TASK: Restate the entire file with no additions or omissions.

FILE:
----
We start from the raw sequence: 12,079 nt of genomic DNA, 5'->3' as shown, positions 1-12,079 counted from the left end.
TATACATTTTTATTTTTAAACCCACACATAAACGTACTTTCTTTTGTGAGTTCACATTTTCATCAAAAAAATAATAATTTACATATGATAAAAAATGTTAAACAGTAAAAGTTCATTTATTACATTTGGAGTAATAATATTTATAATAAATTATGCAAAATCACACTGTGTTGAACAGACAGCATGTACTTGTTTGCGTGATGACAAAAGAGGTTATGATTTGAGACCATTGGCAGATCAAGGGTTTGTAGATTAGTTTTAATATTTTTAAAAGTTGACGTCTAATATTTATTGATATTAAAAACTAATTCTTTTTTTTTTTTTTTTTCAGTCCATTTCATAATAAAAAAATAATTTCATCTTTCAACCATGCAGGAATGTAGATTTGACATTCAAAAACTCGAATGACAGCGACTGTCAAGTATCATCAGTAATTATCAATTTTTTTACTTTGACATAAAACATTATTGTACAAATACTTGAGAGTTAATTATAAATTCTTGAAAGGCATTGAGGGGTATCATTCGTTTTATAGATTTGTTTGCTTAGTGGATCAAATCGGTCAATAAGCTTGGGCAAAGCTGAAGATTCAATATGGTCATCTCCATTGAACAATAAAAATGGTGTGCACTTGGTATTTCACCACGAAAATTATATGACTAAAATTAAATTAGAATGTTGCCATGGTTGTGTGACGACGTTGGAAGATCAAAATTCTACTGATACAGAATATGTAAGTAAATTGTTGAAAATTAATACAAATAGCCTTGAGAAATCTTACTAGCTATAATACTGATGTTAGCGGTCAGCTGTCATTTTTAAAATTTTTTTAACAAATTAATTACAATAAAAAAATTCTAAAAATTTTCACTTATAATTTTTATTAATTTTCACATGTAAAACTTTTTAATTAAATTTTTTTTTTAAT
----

We start from the raw sequence: 12,079 nt of genomic DNA, 5'->3' as shown, positions 1-12,079 counted from the left end.
TATACATTTTTATTTTTAAACCCACACATAAACGTACTTTCTTTTGTGAGTTCACATTTTCATCAAAAAAATAATAATTTACATATGATAAAAAATGTTAAACAGTAAAAGTTCATTTATTACATTTGGAGTAATAATATTTATAATAAATTATGCAAAATCACACTGTGTTGAACAGACAGCATGTACTTGTTTGCGTGATGACAAAAGAGGTTATGATTTGAGACCATTGGCAGATCAAGGGTTTGTAGATTAGTTTTAATATTTTTAAAAGTTGACGTCTAATATTTATTGATATTAAAAACTAATTCTTTTTTTTTTTTTTTTTCAGTCCATTTCATAATAAAAAAATAATTTCATCTTTCAACCATGCAGGAATGTAGATTTGACATTCAAAAACTCGAATGACAGCGACTGTCAAGTATCATCAGTAATTATCAATTTTTTTACTTTGACATAAAACATTATTGTACAAATACTTGAGAGTTAATTATAAATTCTTGAAAGGCATTGAGGGGTATCATTCGTTTTATAGATTTGTTTGCTTAGTGGATCAAATCGGTCAATAAGCTTGGGCAAAGCTGAAGATTCAATATGGTCATCTCCATTGAACAATAAAAATGGTGTGCACTTGGTATTTCACCACGAAAATTATATGACTAAAATTAAATTAGAATGTTGCCATGGTTGTGTGACGACGTTGGAAGATCAAAATTCTACTGATACAGAATATGTAAGTAAATTGTTGAAAATTAATACAAATAGCCTTGAGAAATCTTACTAGCTATAATACTGATGTTAGCGGTCAGCTGTCATTTTTAAAATTTTTTTAACAAATTAATTACAATAAAAAAATTCTAAAAATTTTCACTTATAATTTTTATTAATTTTCACATGTAAAACTTTTTAATTAAATTTTTTTTTTAAT